The Broader Bolder Approach to Education is a national campaign that acknowledges the impact of social and economic disadvantage on schools and students and proposes evidence-based policies to improve schools and remedy conditions that limit many children’s readiness to learn. Read the BBA Mission Statement and Accountability Statement to learn more. Use the BBA short video and infographic to spread the word.
As debate intensifies about the direction of a reauthorized Elementary and Secondary Education Act, BBA urges a return to the civil rights orientation of the original legislation. With student poverty at record high levels, there is a critical need for comprehensive supports to offset the multiple disparities impeding many children's ability to strive toward higher standards.
Check out the first in a year-long series of BBA podcasts that use interviews, stories, and data to establish the evidence base need for a comprehensive approach to education and programs and policies to advance that approach.
Quality early childhood education prepares children for kindergarten and establishes a strong, rich foundation for later development and learning.
Health and nutrition supports ensure that children come to school immunized, well fed, and without toothaches or acute asthma attacks that prevent them from focusing and learning.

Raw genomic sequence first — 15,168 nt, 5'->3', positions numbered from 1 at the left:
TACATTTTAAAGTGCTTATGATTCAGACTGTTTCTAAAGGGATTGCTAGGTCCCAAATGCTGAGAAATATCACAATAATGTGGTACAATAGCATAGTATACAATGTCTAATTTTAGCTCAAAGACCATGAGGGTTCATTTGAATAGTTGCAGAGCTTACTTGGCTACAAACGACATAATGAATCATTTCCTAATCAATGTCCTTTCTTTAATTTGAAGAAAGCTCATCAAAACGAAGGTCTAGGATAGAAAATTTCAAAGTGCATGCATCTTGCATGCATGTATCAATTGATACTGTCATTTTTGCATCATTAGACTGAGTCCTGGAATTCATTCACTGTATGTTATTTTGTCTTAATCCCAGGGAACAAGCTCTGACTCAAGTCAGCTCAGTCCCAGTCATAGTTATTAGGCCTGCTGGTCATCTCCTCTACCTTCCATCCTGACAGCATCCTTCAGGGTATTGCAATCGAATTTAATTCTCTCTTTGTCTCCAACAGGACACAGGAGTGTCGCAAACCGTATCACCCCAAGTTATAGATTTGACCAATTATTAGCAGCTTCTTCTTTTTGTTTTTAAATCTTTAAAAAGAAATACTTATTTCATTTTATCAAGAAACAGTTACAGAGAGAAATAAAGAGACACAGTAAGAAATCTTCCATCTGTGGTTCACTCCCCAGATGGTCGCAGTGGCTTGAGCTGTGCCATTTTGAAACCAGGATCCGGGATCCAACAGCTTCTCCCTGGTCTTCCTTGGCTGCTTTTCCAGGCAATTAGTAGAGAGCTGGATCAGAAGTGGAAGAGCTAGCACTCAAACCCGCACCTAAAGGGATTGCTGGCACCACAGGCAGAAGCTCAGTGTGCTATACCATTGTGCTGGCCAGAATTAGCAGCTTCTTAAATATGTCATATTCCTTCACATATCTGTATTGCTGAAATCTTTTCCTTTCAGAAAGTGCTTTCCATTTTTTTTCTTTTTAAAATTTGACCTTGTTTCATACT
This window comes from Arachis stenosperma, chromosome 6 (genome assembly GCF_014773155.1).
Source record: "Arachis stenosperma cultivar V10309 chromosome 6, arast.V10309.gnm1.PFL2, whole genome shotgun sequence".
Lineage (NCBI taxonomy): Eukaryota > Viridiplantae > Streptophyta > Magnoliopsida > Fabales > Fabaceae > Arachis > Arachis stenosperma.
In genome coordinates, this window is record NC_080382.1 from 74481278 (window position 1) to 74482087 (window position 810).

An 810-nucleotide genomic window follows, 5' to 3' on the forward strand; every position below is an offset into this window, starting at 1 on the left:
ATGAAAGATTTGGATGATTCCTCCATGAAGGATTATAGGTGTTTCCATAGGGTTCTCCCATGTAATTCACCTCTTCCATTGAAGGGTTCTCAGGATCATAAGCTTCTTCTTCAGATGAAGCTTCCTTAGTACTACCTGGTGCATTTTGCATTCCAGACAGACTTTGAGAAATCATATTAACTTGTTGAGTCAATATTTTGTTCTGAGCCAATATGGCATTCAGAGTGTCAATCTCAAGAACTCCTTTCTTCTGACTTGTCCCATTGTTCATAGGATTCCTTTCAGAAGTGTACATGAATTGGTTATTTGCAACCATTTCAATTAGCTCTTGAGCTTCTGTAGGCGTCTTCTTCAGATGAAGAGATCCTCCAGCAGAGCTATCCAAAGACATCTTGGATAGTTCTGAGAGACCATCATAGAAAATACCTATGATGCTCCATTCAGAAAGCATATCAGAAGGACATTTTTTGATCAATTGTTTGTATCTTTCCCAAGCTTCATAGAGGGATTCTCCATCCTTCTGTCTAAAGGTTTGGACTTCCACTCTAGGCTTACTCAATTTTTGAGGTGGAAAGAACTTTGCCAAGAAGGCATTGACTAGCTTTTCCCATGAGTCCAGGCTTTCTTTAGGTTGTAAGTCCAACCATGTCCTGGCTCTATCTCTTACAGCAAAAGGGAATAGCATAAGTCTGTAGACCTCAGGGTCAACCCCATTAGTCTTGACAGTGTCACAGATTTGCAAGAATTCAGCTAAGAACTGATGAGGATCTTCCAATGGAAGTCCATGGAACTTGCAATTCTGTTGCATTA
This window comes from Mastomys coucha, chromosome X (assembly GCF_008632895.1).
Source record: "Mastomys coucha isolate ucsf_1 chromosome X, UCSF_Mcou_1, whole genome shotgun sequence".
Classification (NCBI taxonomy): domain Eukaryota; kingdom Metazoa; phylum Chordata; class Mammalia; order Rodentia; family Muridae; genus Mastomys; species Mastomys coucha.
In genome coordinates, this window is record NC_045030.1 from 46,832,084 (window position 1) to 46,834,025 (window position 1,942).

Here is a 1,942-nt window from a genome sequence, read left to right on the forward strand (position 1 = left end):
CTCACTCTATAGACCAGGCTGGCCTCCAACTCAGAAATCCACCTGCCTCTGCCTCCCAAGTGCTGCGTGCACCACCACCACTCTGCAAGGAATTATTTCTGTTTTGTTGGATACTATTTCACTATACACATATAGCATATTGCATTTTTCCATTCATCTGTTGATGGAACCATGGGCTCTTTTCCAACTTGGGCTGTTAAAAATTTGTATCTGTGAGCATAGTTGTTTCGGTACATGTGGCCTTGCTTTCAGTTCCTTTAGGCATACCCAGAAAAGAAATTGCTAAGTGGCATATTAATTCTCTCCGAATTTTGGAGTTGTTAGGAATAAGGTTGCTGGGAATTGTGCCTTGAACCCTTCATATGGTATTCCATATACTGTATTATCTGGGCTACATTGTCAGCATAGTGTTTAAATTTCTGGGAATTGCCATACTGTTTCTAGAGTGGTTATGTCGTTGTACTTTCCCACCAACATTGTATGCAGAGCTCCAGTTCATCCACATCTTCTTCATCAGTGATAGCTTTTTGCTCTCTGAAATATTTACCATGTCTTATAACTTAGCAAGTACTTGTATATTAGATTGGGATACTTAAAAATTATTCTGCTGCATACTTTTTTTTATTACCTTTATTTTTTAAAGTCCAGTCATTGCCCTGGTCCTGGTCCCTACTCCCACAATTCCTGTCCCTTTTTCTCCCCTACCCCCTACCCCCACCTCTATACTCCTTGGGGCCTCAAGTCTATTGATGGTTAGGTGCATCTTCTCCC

After- and summer-school enrichment provides space to do and help with homework, adult support and mentoring, and the academic, cultural, and recreational activities that are needed to develop creative thinkers, informed voters, and civic leaders.
Accountability systems support and enhance good teaching and leadership and offer effective ways of identifying excellent teachers to mentor peers and weak teachers who should switch jobs.
The BBA Bibliography provides synopses of seminal research works that demonstrate how living in poverty impedes educational attainment and the efficacy of a broader, bolder approach to education.
“ Reforming truly disadvantaged schools prove[s] especially nettlesome. Our findings represent a challenge to the prevailing political rhetoric that all schools can improve in their effectiveness. To be sure, we fervently want to believe these claims. But, we also now know that all schools do not start in the same place, and those that are truly disadvantaged have enormous barriers to overcome.
From Organizing Schools for Improvement: Lessons from Chicago by Anthony S. Byrk, Penny Bender Sebring, Elaine Allensworth, Stuart Luppescu, and John Q Easton
View the full BBA Bibliography
What if we have actually been teaching the right skills in U.S. schools all along – math and reading, science and civics, along with creativity, perseverance, and team-building? ... What if, rather than raising standards, and testing students more, the biggest change we need to address is that of our student body? The October 2013 Southern Education Foundation study indicates clearly that poverty, which has long been the biggest obstacle to educational achievement, is more important than ever. It is our true 21st century problem.
In addition to the high-profile original signatories, many of whom helped to draft BBA's mission statement, hundreds of people from across the country who agree with BBA’s mission continue to sign on. Join them!